Remains of the Day
by Greg Hamerton
gazed up at the soft blue sky. Drat it! That blasted dandelion had
grown up into his helmet again, and it was itching just behind his
sunglasses. He vowed to pull it out of the ground the moment he got his
hands on it. The only problem was, he had lost his hands when that
inquisitive slobbering cow had visited last week, and he couldn't find
them. Blast that cow! It had taken him over a week to dry out from the
sticky saliva that the cow had left in its eagerness to get to know him
"Women! they just can't get enough of me." Mort loved the way his ribs
knocked together when he laughed. There was a blurred movement and the
sound of wings beating the air. Mort stiffened.
"Someone is coming, best to look cool," he thought, and gazed out
through his sunglasses again. Mort was very good at looking cool. Not a
bone moved. No sign that he was afraid or nervous or ruffled or even
that he gave a damn. Dead calm.
A crow hopped into view and cocked his head to one side, beading Mort
with one eye. "You look pretty chill, bro," the crow croaked out a
"Just a crow!" thought Mort, letting the wind sigh through his helmet
in relief. He eased his back deeper into the grass, trying to look
disinterested and aloof, the way he had seen a pair of teenage girls
look at boys they were really interested in.
"What do you mean, just a crow?!" the crow crowed.
"But I didn't say a word?" Mort thought. "How did this rapscallion
"I can see into your mind. It's nice and dark and each thought stands
out so clearly inside your helmet. In fact..." the crow chuckled, a
mischievous grin splitting his beak as he bobbed closer to Mort's head.
The crow had leaned in under his chinstrap and was looking up inside
"Jolly nosy parker!" Mort was irritated "What right has he got to be so
The crow was tugging on something inside. It was agitation he felt,
deep within his mind. Or was it the crow? "Jolly Nosy Parker" he
There was a soft sucking sound, like Mort's granpa used to make every
evening to pull his false teeth out for the night. He had oftened
wondered if the teeth preferred the glass of stale water or his
The crow exploded into view, chasing a small pink object that was
running wildly through the grass. The crow was struggling to keep up
with the little runner, not because of its speed, but because the crow
was convulsed with laughter.
"It's...hgghgg...it's...pfffggh...it's a Nononohahahshh..." the crow
wasn't making any sense.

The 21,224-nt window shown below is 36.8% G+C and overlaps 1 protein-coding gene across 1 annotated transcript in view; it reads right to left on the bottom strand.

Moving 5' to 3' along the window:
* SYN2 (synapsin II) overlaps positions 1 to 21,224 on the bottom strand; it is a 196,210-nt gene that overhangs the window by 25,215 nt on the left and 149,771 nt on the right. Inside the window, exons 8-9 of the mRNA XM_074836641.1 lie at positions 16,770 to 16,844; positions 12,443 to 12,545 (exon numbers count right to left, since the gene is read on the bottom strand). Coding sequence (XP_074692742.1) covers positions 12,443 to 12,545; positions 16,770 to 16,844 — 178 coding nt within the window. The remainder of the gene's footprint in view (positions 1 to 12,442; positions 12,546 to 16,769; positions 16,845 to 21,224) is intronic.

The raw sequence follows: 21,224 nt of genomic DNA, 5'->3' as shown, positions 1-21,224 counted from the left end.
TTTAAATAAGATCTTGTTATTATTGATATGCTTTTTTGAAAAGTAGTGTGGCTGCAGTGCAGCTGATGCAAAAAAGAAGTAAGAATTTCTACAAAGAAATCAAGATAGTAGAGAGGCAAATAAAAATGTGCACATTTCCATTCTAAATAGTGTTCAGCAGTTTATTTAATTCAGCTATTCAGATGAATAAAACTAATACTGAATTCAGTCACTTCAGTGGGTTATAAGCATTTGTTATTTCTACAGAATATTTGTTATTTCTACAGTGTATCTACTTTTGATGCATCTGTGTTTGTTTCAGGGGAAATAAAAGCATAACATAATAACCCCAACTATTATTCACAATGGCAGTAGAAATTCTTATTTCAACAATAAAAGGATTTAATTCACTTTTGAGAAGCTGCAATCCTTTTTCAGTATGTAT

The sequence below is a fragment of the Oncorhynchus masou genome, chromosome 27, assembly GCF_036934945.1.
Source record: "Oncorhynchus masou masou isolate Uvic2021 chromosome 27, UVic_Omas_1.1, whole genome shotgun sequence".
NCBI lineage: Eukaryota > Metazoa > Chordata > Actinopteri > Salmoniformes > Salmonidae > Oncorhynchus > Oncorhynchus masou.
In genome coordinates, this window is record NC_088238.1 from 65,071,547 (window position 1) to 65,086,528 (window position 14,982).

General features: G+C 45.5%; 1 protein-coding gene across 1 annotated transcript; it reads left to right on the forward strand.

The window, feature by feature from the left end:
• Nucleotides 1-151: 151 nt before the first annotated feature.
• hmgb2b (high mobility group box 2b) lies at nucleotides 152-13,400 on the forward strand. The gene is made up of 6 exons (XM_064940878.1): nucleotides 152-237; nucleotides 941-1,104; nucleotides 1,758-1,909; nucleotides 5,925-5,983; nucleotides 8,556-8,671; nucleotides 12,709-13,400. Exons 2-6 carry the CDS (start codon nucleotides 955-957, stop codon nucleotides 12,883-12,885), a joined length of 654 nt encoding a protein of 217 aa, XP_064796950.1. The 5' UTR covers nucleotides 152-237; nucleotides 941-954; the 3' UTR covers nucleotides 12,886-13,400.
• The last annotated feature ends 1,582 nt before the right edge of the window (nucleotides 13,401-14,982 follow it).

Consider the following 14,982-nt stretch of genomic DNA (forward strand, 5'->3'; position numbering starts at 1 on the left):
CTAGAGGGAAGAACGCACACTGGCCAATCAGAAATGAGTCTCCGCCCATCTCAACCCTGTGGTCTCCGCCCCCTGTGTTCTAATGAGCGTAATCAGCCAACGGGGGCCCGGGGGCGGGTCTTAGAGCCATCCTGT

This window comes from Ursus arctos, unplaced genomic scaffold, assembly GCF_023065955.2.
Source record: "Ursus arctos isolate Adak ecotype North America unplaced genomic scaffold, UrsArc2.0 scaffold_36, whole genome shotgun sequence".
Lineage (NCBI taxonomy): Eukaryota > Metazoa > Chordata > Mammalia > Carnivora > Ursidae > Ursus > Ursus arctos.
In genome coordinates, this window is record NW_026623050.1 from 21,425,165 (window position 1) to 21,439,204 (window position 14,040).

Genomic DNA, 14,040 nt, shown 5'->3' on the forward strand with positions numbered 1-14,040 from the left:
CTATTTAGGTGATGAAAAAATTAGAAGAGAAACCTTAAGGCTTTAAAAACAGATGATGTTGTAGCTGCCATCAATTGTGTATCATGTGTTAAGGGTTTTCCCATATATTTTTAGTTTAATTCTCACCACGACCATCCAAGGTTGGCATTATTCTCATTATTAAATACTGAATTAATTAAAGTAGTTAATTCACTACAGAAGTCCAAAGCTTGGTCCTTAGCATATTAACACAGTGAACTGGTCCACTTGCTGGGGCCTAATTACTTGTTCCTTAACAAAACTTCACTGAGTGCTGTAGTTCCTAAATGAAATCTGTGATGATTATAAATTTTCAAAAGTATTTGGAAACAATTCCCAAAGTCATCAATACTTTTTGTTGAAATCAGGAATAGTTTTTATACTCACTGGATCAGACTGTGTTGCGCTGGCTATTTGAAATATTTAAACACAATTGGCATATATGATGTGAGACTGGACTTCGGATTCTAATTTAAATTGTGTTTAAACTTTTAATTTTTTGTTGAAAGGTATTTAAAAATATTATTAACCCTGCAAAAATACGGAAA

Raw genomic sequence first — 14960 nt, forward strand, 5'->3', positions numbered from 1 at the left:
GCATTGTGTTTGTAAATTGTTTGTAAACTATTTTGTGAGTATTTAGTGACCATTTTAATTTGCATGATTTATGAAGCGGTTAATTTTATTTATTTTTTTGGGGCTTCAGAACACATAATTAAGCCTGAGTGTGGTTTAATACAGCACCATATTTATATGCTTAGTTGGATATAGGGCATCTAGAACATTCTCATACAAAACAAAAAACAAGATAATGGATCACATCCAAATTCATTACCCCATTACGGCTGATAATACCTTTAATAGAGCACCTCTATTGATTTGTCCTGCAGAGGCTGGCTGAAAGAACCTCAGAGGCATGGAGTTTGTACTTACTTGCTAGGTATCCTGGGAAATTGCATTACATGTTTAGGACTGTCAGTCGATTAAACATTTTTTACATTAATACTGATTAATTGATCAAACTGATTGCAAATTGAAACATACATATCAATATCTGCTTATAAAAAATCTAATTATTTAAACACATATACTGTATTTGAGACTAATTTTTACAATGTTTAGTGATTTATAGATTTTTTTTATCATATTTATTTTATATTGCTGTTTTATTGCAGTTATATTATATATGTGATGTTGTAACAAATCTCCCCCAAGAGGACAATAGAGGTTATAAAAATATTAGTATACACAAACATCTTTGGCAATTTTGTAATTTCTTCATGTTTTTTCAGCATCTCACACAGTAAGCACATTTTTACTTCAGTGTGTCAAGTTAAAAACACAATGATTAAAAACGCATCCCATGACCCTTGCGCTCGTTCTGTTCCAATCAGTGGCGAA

"It's a Nosy Parker" he gasped out, then cried as tears of laughter
rolled over his beak. With one foot he clung on to the little parker as
it tried to investigate off under the bushes, but even that proved to
be too much to bear. The Nosy Parker scuttled away; the crow on his
back in the grass was a hopeless hysterical puddle.
Mort could not catch the joke. He had a nagging feeling that the Nosy
Parker belonged to him and that somehow he was the centre of the joke,
but...something was missing; Mort could not remember quite what it was.
QuiteWhatItWas came trotting out from under the bushes then, its pink
little body quivering with curiosity and then step by step it edged
closer to Mort's head. Finally, with an eager squeek, the Nosy Parker
leapt into Mort's helmet. Mort vowed to keep all future thoughts behind
Eventually the crow composed himself, although some features were put
back in the wrong place. He wobbled over to Mort on feeble legs,
struggling to keep his tearstreaked face in a sober visage. It was a
thin veneer of sobriety, for beneath the surface Mort could see ripples
"Oh, you're beautiful, man" the crow chuckled in a mellow voice. "A
Nosy Parker - that joke was to die for!" And then he looked at Mort,
taking in the skeletal alabaster. The crow stopped in his tracks and
his eyes started to bulge, as he realised the implications of what he
had said. He was staring at Mort and making strangled sounds, fighting
to maintain his composure. It was a short round and the challenger was
conquered in a few swift blows to the belly. The crow leapt backwards
into the air, wings spread wide as gales of laughter claimed his body.